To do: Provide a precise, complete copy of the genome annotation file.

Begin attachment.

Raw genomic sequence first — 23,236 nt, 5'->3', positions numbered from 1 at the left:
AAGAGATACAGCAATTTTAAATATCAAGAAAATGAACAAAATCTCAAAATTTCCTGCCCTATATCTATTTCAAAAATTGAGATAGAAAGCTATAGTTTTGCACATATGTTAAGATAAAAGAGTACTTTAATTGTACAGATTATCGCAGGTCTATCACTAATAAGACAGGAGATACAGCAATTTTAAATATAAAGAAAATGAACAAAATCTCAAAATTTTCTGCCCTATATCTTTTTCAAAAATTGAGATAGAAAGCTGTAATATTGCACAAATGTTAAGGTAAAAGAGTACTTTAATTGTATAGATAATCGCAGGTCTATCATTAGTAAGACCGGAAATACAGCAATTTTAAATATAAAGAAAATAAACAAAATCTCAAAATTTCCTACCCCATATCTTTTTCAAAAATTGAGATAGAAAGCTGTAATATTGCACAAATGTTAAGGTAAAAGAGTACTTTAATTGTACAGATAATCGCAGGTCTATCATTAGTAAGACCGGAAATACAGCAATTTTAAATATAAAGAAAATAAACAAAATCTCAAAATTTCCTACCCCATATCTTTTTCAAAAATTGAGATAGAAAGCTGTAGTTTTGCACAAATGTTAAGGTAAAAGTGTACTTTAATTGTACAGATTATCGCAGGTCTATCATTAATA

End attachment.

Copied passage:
Raw genomic sequence first — 23,236 nt, 5'->3', positions numbered from 1 at the left:
AAGAGATACAGCAATTTTAAATATCAAGAAAATGAACAAAATCTCAAAATTTCCTGCCCTATATCTATTTCAAAAATTGAGATAGAAAGCTATAGTTTTGCACATATGTTAAGATAAAAGAGTACTTTAATTGTACAGATTATCGCAGGTCTATCACTAATAAGACAGGAGATACAGCAATTTTAAATATAAAGAAAATGAACAAAATCTCAAAATTTTCTGCCCTATATCTTTTTCAAAAATTGAGATAGAAAGCTGTAATATTGCACAAATGTTAAGGTAAAAGAGTACTTTAATTGTATAGATAATCGCAGGTCTATCATTAGTAAGACCGGAAATACAGCAATTTTAAATATAAAGAAAATAAACAAAATCTCAAAATTTCCTACCCCATATCTTTTTCAAAAATTGAGATAGAAAGCTGTAATATTGCACAAATGTTAAGGTAAAAGAGTACTTTAATTGTACAGATAATCGCAGGTCTATCATTAGTAAGACCGGAAATACAGCAATTTTAAATATAAAGAAAATAAACAAAATCTCAAAATTTCCTACCCCATATCTTTTTCAAAAATTGAGATAGAAAGCTGTAGTTTTGCACAAATGTTAAGGTAAAAGTGTACTTTAATTGTACAGATTATCGCAGGTCTATCATTAATA